TOKYO, March 19 (Xinhua) -- The Tokyo High Court on Thursday dismissed plaintiffs' demands to nullify the results of the Dec. 14 Lower House election in 11 prefectures across Japan, ruling that the uppermost voter-district ratio disparity of 2.13 times was constitution.
Thursday's ruling marks the first in a series of 17 cases filed by two sets of lawyers at 14 high courts across the nation, all seeking the election results of all 295 single-seat electoral districts to be repealed.
The lawyers petitioning the high courts believe that the disparity in the weight of votes between numerous districts across prefectures in Japan is in violation of the nation's Constitution, Article 14 which states that under the law all people are equal.
Despite the lawyers claiming that the maximum disparity between the Miyagi No. 5 district and the Tokyo No. 1 district stood at 2. 13 times, Presiding Judge Toru Odan ruled that the general election was constitutional as the disparity had been reduced due to a reduction in the number of single-seat constituencies from 300 to 295.
The disparity in vote weight gap "was not a level that violates the constitutional equality of value of votes," Odan said, adding that efforts made by parliament to fix the situation had been adequate.
Japan's highest legal authority, the Supreme Court, has previously called for a wholesale referendum of the electoral system, which the ruling Liberal Democratic Party vowed to do as part of their political campaign before they ousted the Democrats, but as yet have only made minor amendments to the election law in 2012, seeking reforms to be fully concluded ahead of the 2016 upper house elections.
Pressure has been on Abe to, as per his original election campaign pledge, comprehensively reform the electoral process and ensure the voter-representative ratio disparity be corrected nationwide to a point that lawyers can never call Japan's Constitution into question, but as the legal groups gear up for 16 more cases, it would seem, as political observers have attested, the government's moves towards this, have been woefully insufficient.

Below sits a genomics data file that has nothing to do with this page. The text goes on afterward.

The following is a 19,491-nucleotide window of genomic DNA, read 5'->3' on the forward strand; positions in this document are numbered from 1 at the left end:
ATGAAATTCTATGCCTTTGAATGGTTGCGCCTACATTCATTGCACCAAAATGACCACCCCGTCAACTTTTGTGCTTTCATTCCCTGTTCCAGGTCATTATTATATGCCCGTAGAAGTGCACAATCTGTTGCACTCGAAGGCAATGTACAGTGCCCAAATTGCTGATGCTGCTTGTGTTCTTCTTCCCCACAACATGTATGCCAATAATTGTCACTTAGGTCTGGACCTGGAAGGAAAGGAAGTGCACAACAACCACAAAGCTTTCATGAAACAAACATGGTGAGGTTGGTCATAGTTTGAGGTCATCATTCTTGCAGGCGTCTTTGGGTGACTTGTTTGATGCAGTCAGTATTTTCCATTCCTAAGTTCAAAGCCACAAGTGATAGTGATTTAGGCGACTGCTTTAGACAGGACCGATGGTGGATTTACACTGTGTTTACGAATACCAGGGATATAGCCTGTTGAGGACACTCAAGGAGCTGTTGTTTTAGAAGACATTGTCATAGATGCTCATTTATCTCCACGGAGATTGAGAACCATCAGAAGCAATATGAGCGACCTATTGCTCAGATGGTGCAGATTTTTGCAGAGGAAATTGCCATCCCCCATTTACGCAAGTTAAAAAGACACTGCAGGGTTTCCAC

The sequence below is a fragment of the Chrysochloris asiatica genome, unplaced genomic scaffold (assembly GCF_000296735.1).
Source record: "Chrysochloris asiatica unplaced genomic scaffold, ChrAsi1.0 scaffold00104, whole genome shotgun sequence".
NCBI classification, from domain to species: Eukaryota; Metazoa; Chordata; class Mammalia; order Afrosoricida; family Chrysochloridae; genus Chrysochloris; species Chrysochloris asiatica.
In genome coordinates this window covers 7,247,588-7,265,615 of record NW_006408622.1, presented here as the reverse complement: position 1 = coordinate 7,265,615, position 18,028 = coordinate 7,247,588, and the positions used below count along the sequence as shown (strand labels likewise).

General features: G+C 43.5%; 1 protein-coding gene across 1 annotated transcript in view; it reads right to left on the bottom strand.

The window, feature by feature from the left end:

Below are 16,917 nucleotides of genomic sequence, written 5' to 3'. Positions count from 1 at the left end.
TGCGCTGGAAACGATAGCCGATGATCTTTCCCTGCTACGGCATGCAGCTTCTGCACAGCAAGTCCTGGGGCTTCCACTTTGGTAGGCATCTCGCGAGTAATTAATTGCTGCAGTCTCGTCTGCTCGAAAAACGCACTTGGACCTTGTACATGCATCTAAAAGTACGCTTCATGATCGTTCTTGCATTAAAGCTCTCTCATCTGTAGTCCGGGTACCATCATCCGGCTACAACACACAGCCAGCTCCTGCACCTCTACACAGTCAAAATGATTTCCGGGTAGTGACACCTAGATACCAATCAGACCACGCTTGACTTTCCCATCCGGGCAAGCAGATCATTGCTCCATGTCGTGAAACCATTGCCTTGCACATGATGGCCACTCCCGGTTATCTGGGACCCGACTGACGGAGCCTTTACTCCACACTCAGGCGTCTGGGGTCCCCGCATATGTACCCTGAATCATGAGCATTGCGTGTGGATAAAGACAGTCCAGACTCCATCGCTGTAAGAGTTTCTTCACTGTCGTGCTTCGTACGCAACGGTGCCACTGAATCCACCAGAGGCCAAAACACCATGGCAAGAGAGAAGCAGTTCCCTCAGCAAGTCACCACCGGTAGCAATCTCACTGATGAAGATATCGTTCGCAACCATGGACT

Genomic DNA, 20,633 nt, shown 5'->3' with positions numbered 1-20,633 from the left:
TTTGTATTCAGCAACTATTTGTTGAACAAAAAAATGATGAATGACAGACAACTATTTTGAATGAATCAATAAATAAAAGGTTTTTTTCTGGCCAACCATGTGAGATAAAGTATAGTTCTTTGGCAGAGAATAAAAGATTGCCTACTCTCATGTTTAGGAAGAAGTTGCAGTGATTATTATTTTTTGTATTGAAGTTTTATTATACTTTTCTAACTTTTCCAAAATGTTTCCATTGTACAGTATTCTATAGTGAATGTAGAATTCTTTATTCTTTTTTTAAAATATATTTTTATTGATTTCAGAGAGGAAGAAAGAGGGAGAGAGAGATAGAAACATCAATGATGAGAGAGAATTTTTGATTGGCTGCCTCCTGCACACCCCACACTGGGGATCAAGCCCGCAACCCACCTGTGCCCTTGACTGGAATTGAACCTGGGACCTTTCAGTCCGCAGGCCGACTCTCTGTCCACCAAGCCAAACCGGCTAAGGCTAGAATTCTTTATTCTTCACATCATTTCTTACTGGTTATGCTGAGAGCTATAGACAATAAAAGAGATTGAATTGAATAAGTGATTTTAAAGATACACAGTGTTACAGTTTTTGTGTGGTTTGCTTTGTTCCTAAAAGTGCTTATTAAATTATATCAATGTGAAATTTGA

Indeed, in 2011 the Supreme Court slammed the electoral map for the lower house of parliament, stating it was in a "state of unconstitutionality" due to it "disenfranchising" the electorate and as such electoral reform was in "dire need."
Specifically, it stated in March 2011 that the gap of up to 2.3 times in the weight of votes in a 2009 lower house election was " in a state of unconstitutionality," but the 2012 general election went ahead regardless, with Abe vowing to reform the electoral system once he was in office -- a pledge yet to come to full fruition despite plenty of time being allocated for the ruling bloc to enact a fully constitutional electoral map.
Thus far, the revisions made have reduced the maximum disparity to just under two, but the new measures were not fully finalized prior to the snap election being called that saw Abe and his LDP regain power in Japan following the 2012 elections.
Re-zoning to address the disparity has since been completed, but authorities say that some serious disparities still remain between urban and rural areas and, in some cases, have widened.
Political analysts have suggested that Abe may be hedging his bets in the upcoming cases at the high courts and indeed in the next upper house elections that in the past 60-years, the Supreme Court has never overturned an election result because of a voting disparity, despite a number of post-election backlashes from an electorate who feel they have been hugely misrepresented, as firstly there has been no precedent, and, secondly due to this mayhem would ensue.
The loop hole for Abe, has been that changing the vote-district ration disparity comes at parliament's discretion and the Diet, this far, has only done the bare minimum to best exploit this loophole by reducing just five single-seat electoral districts to reduce the vote-value disparity, political watchers here said, with all experts reiterating the fact that the election went ahead without the reforms of the system to, without condition, allocate one seat to each of the 47 prefectures, prior to the remaining seats being distributed in proportion to their districts' respective populations.